In the Martyrdom of Saint Barbara painting, Lucas used his prowess in painting to clearly show a man holding a sword ready to execute a young woman in the presence of four men. The man was Dioscorus, a rich Greek man who wanted to execute his daughter, Saint Barbara, in the presence of Roman authorities, who seem to agree with the man's decision. She was to be executed for refusing to denounce her Christian religion. According to Saint Barbara's facial expression in the artwork, she seemed calm to indicate that she had accepted her fate and that she was not ready to bow down to her heathen father's demands. His father, on the other hand, seems angry, according to the Martyrdom of Saint Barbara artwork, because of his daughter's decision. The spectators in the painting were Roman authorities.

Legend has it that they had previously abused princess Barbara, on her father's orders, intending to convince her to make an offering to atheist gods, which she declined, and this led to her execution. Lucas Cranach the Elder was a great German renaissance supporter. This explains why he used this technique in most of his paintings. He also used realism by using real people in the artwork, depicting a real story that happened in ancient Greek. Today, the original painting is displayed in the metropolitan museum of art in New York City, and it has been there for an unspecified number of years.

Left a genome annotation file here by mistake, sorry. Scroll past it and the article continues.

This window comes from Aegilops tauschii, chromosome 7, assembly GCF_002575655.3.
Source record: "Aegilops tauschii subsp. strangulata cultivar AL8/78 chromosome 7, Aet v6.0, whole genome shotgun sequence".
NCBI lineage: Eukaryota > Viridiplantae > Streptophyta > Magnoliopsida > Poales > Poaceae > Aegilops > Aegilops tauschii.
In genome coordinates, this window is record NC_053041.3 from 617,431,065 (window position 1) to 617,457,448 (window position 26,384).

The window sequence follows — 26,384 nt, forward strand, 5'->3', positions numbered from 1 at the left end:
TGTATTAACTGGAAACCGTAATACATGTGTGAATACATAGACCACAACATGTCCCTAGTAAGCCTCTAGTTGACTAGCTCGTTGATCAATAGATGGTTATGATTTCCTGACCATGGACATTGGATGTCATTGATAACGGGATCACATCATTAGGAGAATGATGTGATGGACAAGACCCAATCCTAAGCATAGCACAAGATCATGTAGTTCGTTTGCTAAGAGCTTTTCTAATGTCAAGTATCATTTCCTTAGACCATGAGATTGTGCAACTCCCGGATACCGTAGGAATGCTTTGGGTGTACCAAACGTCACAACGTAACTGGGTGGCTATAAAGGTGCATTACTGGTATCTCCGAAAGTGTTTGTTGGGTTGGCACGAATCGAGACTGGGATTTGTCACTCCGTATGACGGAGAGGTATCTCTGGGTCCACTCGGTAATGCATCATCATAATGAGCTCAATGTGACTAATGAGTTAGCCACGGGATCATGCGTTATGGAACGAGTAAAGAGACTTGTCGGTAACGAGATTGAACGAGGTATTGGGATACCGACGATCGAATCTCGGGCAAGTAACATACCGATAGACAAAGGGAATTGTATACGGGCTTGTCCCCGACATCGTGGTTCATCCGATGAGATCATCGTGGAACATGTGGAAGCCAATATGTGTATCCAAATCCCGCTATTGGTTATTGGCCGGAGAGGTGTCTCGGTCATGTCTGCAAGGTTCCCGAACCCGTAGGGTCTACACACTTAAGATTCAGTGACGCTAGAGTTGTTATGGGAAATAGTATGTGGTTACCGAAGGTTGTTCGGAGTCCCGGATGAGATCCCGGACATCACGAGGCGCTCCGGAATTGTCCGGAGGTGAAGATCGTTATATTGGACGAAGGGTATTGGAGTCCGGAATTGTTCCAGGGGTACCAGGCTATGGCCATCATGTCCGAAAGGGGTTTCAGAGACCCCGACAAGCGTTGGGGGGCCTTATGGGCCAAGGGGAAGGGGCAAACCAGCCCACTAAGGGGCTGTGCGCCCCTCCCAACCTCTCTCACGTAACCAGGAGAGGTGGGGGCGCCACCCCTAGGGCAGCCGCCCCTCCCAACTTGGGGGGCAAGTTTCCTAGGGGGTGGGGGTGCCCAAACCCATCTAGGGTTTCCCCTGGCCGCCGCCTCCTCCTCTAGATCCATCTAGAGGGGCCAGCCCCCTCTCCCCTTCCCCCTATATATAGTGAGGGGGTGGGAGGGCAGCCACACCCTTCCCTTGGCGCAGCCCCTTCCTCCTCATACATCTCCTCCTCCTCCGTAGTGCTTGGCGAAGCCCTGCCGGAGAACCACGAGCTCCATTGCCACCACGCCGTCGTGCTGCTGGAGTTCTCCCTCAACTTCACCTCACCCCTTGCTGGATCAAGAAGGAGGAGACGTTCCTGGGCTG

The painting was done using Oil on Linden, which is a medium that dries slowly giving the painter enough time to make necessary changes before the paint dries out. Oil and linden were commonly used in the past to create permanent paintings that are still available centuries later. Lucas Cranach the Elder had a large workshop where his work existed in different versions. Due to his incredible work, he was able to inspire his son Lucas Cranach the Younger. After Lucas Cranach's death, this took place in 1553, many people continued to create versions of his work, which made his legacy more popular.

The Martyrdom of Saint Barbara in Detail Lucas Cranach